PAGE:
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Macron's French election win bodes well for ties with China

China Daily | Updated: 2017-05-09 07:52

Macron's French election win bodes well for ties with China

French President-elect Emmanuel Macron delivers a speech at his campaign headquarters after early results in the second round in the 2017 French presidential election in Paris on Sunday. Lionel Bonaventure / Reuters

The victory of independent centrist Emmanuel Macron in the French presidential election run-off on Sunday has allowed those worried about rising right-wing nationalism in Europe to heave a sigh of relief.

With Macron winning just over 66 percent of the votes, it is evident that his message of a strong and progressive Europe struck a chord with voters, even after the populist victories of the leave campaign in the United Kingdom and Donald Trump's election as US president.

His triumph strengthens France's place as one of the central pillars of the European Union, and bodes well for what it stands for: open trade, the free flow of people and cooperation.

Macron's victory, therefore, was also a victory for reason over extremism.

Yet he still faces many challenges ahead. The country has deep economic and social divisions, with a high unemployment rate, especially among the young people. And the abstention rate of around 25 percent, highest this century, and a record share of blank or spoiled ballots by more than 11 percent of the voters, show many felt neither Macron nor his opponent, anti-EU, anti-immigration Marine Le Pen, was speaking for them.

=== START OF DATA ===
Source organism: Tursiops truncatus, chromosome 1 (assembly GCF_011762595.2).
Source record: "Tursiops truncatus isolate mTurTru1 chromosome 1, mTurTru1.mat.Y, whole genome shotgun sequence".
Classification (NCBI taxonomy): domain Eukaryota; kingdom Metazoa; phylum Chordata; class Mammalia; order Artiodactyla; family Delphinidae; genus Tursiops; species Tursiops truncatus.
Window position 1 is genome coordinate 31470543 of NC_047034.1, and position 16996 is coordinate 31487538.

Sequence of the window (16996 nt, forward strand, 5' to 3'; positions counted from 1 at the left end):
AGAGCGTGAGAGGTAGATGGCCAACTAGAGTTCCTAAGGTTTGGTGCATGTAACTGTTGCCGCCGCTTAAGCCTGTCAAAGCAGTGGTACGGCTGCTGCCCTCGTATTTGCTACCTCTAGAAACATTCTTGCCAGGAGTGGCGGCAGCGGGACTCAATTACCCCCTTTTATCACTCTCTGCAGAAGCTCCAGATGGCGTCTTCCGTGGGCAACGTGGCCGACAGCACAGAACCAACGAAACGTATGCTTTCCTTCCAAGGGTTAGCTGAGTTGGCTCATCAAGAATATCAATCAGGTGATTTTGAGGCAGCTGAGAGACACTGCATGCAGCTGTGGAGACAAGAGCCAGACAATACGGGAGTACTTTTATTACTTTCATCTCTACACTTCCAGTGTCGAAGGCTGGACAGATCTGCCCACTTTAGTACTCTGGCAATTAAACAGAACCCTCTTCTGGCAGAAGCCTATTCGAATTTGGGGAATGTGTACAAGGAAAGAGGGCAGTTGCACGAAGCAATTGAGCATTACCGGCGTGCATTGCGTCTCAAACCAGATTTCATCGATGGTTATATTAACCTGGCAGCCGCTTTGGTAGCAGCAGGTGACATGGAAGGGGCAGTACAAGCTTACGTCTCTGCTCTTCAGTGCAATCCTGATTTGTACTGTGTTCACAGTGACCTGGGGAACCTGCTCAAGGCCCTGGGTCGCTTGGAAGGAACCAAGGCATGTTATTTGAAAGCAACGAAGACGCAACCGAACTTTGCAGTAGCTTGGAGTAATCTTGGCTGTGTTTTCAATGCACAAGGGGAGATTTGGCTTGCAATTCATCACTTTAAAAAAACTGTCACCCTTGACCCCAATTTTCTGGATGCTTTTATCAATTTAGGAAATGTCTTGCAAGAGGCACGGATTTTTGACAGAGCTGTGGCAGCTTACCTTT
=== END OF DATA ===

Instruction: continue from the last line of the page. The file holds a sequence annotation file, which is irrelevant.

Meanwhile, France is still in a state of emergency following a string of terrorist attacks since 2015 that have killed more than 230 people. All of which mean it will not be easy for Macron to deliver on his message of change, hope, unity and healing.

One source of support could be China.

As President Xi Jinping said in a congratulatory message to the French president-elect immediately after his election win, both nations have significant strategic importance and international influence and share a responsibility for maintaining peace and facilitating development in the world.

Sino-French relations have been developing healthily and steadily in recent years, and there is ample common ground for win-win cooperation between China and France. Not least in the economic arena where Macron has pledged to promote globalization and free trade, for which China has now become the torchbearer.

There is also much space for improvement in their trade relations, which lag significantly behind Sino-German trade.

And as Macron noted previously, China can also be "an important ally" to France and Europe in tackling climate change and fighting terrorism.

Working together, as Xi proposed in his message, will "move the strategic Sino-French partnership to a higher level". This will benefit not only the two countries and peoples, but also global stability and development.

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